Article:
Here, Paul reminds us of our before-and-after life. We have responded to the “kindness and love of God” shown to us by the death of Christ for our sins, repented of our sins, and now respond to the Spirit’s continual prompting and empowerment to live differently as God’s children. As a result, we have been transformed by the “rebirth and renewal by the Holy Spirit” (v. 5). This, then, is true spiritual formation—the reforming of our spirits by His Spirit into the image of Christ.
These are difficult questions to answer. Some people would say that using donated sperm to fertilize an egg—or donating your own sperm so someone else can conceive—is wrong because it seeks to bypass God’s will. If God wanted that person to have children, the thinking goes, she wouldn’t need sperm from anyone other than her husband. However, if we take this reasoning to the extreme, then we would have to say that it is also God’s will for a person with appendicitis to die, because performing life-saving surgery would “bypass God’s will.” Such reasoning is fallacious because medical intervention is not inherently sinful.
Still, there is a difference between saving a life in jeopardy (performing an appendectomy) and using medical procedures to aid in God’s creation of a new life. Just how much scientific advancement is God-honoring (1 Corinthians 6:19–20; 10:31)? Is all technology something God desires His children to make use of? In these “gray” areas, a believer in Jesus needs wisdom. It is good to gather detailed information and make a careful study of the procedures involved in donating sperm or receiving donated sperm. Also, it is wise to consult with doctors and other believers and, above all, to spend much time in prayer.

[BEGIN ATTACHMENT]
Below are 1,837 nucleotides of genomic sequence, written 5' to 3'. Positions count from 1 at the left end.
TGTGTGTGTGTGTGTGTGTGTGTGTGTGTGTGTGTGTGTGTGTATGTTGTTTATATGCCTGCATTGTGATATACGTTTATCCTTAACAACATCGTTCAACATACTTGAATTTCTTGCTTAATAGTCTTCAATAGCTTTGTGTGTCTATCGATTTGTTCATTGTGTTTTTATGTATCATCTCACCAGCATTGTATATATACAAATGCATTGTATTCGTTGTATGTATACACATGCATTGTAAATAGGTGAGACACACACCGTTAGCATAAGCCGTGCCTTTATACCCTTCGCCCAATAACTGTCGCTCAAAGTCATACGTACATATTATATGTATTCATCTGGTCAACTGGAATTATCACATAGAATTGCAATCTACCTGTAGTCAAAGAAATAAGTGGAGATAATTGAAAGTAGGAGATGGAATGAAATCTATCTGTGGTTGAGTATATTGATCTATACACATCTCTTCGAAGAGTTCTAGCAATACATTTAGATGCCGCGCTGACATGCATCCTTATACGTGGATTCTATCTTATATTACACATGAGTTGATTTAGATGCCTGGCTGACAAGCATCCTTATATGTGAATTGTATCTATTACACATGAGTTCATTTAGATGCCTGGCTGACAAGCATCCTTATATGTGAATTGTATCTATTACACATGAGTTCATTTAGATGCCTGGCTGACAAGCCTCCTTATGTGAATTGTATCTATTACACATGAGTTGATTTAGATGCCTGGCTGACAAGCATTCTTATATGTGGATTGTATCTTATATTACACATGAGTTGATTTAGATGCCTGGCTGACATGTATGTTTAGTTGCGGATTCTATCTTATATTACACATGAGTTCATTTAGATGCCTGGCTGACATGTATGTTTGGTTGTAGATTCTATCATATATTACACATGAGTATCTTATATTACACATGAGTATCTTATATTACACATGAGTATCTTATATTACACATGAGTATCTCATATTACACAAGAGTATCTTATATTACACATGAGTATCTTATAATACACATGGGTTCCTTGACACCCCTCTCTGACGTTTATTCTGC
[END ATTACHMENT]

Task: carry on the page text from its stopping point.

Ultimately, the creation of life is still in God’s hands (Psalm 139:13–16; Ephesians 2:10; Psalm 110:3). Science may aid someone in getting pregnant, but technology is not the source of life, and God can still prevent any pregnancy He doesn’t want to happen. At the same time, God allows sin even though He disapproves of it. So, the question remains: is it sinful to donate sperm or to receive donated sperm? There are some important issues to consider regarding donating sperm that could help someone make an informed, God-honoring decision. The first two questions are for a man who is considering donating sperm: